Shaving Soap - Puck to Cream

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HorseCreek

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Hi all, it's been awhile since I've been on here. I have a shaving soap recipe that's gotten rave reviews. Very simple recipe.
52% Stearic with the rest being 30% Coconut, 15% Lard, and 3% Castor. KOH and water of course. My brother is a traditional shaver, and really really wants it in a cream version. He says he gets a better shave with mine that with AOS, but just really likes the cream version they have. SO my question is.... how to I turn this "puck" recipe into a "cream" recipe? Add more water?
Shaving soap and cream soap are so much alike, I apparently just don't have the mental capacity to figure this out today.
 

doriettefarm

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Have you ever made cream soap before? I've only made one batch from scratch . . . not because the process is difficult but I'm impatient and the amount of time required for rotting/curing cream soap is even longer than for CP soap!

The technique for making HP shaving pucks is fairly similar to making a cream soap but you'll use more water & glycerin in the cream soap. Cream soap also uses KOH and NaOH (some folks like me also use this combo for making pucks). There are also differences in the terminology . . . for example, superfatting is equivalent to supercreaming when making cream soap. You either supercream with additional stearic acid or neutralize some of the lye by adding boric acid.

Below is the recipe I used from Catherine Failor's book 'Making Cream Soap'. It's recipe#4 High-Foaming Cream soap. The percentages of stearic and coconut are pretty close to your shaving puck recipe. It calls for 5oz of soft oils but if I was making a shave soap I would probably choose tallow with a smidge of jojoba or avocado oil.

18oz stearic acid
8oz coconut oil
5oz soft oils of choice
9-12oz glycerin
1oz NaOH
5oz KOH
Supercream: 1-1.5oz melted stearic acid OR .5-.75oz boric acid powder or crystals dissolved in 4oz hot water
Additional Water: up to 12oz (possibly more) depending on desired consistency
 

The Efficacious Gentleman

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Lindy posted a great thread on cream soap which would be well worth a read. Maybe park turning this shave soap in to cream for now and just look at cream soap in general and then with a basis in cream soaps look at converting the recipe
 

HorseCreek

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Thanks guys. I've made cream soap already, and have read and reread the ENTIRE cream soap thread as well as the ENTIRE shaving soap thread, probably 6 months ago now. I'm not brand new to either product, was just having a mental block earlier. I'll figure it out.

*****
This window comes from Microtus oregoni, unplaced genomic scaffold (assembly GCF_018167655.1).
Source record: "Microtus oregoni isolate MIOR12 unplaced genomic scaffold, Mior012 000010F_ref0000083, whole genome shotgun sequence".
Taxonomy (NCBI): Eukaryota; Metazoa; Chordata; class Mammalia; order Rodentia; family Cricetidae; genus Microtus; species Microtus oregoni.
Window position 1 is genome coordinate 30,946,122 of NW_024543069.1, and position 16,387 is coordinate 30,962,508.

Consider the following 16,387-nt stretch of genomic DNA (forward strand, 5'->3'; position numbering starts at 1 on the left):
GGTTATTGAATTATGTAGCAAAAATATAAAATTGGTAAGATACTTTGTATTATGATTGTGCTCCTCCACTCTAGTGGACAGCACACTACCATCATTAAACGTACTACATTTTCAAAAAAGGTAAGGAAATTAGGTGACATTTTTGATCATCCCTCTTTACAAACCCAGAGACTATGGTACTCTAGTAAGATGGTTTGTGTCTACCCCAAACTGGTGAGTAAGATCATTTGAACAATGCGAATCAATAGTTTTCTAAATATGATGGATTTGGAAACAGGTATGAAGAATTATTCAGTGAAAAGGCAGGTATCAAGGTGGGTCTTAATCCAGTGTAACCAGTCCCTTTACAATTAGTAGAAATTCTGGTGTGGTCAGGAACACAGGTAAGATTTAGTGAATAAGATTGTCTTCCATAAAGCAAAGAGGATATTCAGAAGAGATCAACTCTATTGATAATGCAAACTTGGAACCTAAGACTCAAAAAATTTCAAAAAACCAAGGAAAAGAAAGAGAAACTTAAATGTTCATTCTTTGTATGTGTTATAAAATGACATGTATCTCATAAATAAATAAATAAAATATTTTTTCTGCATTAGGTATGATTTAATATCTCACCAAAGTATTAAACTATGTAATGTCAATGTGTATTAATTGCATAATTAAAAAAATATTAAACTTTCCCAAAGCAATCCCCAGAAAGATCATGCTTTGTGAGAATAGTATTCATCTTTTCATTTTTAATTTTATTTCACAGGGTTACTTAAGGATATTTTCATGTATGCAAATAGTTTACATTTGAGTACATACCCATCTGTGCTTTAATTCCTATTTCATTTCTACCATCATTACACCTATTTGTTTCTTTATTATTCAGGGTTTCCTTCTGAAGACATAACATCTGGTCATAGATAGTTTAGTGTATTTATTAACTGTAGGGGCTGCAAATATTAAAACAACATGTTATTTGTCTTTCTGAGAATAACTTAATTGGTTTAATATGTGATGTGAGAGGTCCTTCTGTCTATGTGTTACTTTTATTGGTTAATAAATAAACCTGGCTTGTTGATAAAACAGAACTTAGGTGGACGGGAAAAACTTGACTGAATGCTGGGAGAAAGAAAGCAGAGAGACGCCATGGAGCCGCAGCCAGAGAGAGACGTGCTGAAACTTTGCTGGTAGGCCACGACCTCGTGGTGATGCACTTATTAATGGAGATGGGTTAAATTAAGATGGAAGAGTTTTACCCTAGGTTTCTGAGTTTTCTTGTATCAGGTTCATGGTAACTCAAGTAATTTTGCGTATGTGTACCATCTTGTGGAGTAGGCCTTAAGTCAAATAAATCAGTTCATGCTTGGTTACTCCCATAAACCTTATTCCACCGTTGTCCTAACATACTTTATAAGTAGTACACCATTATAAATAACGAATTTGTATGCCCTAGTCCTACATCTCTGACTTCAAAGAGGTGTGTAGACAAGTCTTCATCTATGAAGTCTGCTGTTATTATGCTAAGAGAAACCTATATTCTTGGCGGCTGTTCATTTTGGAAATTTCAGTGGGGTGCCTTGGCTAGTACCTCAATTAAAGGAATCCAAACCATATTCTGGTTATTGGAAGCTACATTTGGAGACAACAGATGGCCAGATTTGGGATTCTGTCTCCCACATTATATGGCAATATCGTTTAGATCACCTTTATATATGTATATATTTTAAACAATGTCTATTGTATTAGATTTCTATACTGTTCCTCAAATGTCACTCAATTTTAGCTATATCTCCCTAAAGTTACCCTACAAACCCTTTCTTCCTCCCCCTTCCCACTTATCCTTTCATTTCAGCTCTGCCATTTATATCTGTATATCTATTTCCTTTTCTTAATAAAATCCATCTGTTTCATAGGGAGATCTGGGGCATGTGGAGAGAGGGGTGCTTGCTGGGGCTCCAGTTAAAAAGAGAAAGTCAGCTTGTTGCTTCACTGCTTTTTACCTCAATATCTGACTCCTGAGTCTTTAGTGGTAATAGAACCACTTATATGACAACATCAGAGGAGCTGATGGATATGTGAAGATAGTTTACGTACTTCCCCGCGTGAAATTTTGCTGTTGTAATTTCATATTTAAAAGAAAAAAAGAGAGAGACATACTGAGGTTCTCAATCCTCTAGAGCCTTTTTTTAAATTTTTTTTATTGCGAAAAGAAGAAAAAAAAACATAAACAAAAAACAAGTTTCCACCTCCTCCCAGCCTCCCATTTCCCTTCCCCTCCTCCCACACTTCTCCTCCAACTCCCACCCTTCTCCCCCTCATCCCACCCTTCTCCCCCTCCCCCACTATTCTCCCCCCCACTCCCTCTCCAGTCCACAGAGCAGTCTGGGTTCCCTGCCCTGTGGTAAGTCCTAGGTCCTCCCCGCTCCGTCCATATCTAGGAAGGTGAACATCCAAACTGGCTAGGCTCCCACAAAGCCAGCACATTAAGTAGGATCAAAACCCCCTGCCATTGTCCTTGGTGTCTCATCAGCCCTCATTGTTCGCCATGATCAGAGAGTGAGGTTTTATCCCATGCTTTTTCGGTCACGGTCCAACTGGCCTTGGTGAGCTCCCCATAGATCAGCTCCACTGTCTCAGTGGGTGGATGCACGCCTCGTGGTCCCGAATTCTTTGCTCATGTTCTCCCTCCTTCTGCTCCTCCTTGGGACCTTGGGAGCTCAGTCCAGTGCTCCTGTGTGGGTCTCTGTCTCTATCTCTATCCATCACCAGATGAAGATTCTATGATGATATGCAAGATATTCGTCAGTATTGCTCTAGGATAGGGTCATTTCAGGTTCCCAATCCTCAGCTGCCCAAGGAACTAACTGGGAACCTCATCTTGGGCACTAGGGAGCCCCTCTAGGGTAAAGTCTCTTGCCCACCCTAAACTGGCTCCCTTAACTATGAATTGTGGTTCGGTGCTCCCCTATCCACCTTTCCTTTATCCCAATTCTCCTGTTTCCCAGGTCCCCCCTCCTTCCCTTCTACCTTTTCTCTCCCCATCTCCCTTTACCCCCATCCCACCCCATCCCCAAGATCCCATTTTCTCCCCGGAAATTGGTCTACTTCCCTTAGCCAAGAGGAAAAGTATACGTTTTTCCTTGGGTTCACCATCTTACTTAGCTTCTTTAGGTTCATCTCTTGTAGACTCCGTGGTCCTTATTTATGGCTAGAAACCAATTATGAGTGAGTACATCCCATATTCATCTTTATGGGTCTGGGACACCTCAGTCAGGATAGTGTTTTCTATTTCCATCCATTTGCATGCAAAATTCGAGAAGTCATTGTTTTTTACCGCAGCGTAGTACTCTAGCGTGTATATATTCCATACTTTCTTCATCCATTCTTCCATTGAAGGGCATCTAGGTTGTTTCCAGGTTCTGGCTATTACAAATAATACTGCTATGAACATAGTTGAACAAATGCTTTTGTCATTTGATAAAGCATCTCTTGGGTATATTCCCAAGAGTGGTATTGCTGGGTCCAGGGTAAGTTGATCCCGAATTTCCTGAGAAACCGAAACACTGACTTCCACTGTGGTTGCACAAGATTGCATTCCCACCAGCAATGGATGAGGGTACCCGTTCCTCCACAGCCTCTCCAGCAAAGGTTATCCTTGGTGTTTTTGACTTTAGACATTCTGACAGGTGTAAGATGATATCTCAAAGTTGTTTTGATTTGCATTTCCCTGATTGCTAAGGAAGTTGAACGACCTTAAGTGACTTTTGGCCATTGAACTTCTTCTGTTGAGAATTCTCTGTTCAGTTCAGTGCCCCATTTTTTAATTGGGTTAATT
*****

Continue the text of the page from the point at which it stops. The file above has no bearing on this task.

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DeeAnna

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To change a croap recipe to a cream shave soap, I'd do these things:

reduce the lye concentration to about 15% (more water than the usual)
use about 20% NaOH, 80% KOH blend
make sure the combined stearic + palmitic acids is around 60% (usually not a problem with shave soap)
keep the solid fats + fatty acids above 50% of the total fats (again usually not a problem)

The stearic + palmitic content in the soap itself is what makes a cream soap or shave soap what it is.
Many cream soap recipes also call for adding stearic acid as the supercream. This added fatty acid largely does not become soap. It acts as a thickener, just like it is used in a hand and body lotion. Too much stearic as supercream and the soap will have an odd waxy texture that doesn't feel good on the skin.
Glycerin is also added as supercream in amounts higher than what's in a typical soft shave soap. Glycerin adds softness and flowabililty as does the extra water, but doesn't evaporate like water. You wouldn't want the whole amount of extra water to be as glycerin, however. It would be sticky and probably not lather as well.
 
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HorseCreek

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DeeAnna, thank you! That was perfect.
My concern was also too much glycerin and making things feel weird/inhibiting lather.
I'll do some testing and see what I come up with.
One of my cream soap recipes, I already use as a shave cream, but I love the above recipe for the simplicity and the rave reviews it's received from every single shaver that's used it. Obviously the recipe isn't anything special, and of course derived from information gleaned off the shave soap thread, but it's hard to argue with results.
 
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